Tech Forward Solutions: Harnessing Innovation to Address Human Rights Risks in the Supply Chain

April 25, 2024



By Ilse Heine

The human rights risks associated with technological advances have gained widespread attention from civil society, companies, regulators, and other stakeholders. The concerns, such as privacy and security risks, and bias, have been well documented, and risks and harms continue to evolve. At the same time, however, we should not lose sight of the potential of emerging technologies to help companies to address their human rights risks and impacts. This is particularly true for human rights risks in the supply chain, where challenges persist, and companies face increasing regulatory scrutiny and obligations. Specifically, current and emerging HRDD regulation is now requiring multinational companies to address risks in their supply chains, or face significant fines and in some cases, civil liability. This requirement to conduct human rights due diligence at scale may serve as a further impetus for companies to test the potential of technology solutions to address human rights in the supply chain. Below, we summarize some of the emerging technologies that are being used by companies across three key processes: 1) supply chain mapping & traceability; 2) risk assessment; and 3) addressing risks using worker voice tools.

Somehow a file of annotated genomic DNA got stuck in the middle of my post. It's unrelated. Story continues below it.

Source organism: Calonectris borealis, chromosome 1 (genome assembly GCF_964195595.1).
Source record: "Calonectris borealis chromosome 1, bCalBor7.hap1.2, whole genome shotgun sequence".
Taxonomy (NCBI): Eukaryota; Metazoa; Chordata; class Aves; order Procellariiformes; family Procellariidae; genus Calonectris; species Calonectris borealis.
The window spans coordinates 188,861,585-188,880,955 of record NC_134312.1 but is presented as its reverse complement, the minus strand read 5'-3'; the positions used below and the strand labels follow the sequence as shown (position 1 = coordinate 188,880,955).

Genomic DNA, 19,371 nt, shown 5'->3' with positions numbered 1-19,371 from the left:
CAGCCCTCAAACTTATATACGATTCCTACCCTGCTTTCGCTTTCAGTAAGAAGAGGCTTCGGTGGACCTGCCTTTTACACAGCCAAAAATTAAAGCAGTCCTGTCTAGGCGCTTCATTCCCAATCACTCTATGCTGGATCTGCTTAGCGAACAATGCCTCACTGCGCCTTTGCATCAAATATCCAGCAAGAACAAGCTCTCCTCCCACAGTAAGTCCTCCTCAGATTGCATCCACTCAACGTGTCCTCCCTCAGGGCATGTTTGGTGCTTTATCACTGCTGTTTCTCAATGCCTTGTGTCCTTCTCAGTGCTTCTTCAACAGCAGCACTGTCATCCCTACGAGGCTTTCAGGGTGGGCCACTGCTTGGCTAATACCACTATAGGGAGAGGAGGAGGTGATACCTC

Supply Chain Mapping & Traceability
Supply chain mapping of identifying all the potential actors involved in the production and distribution of goods and services, while tracing is the process of tracking the provenance and journey of the products and their inputs. The aim of supply chain mapping and traceability is to provide visibility into the various stages of the supply chain. It is critical for identifying, assessing, and mitigating human rights risks. Such visibility facilitates engagement and collaboration with suppliers, promotes an understanding of the full scope of impacts, and allows a company to prioritize the most severe human rights harms. In a survey by EY, supply chain executives said that end-to-end visibility is the number one factor in creating a successful supply chain. However, only 6% of respondents are confident in their systems and capabilities for end-to-end supply chain visibility.

Companies across a variety of industries are leveraging emerging technologies, including blockchain and geospatial technology, to assist with their supply chain mapping & traceability strategies. A few examples follow: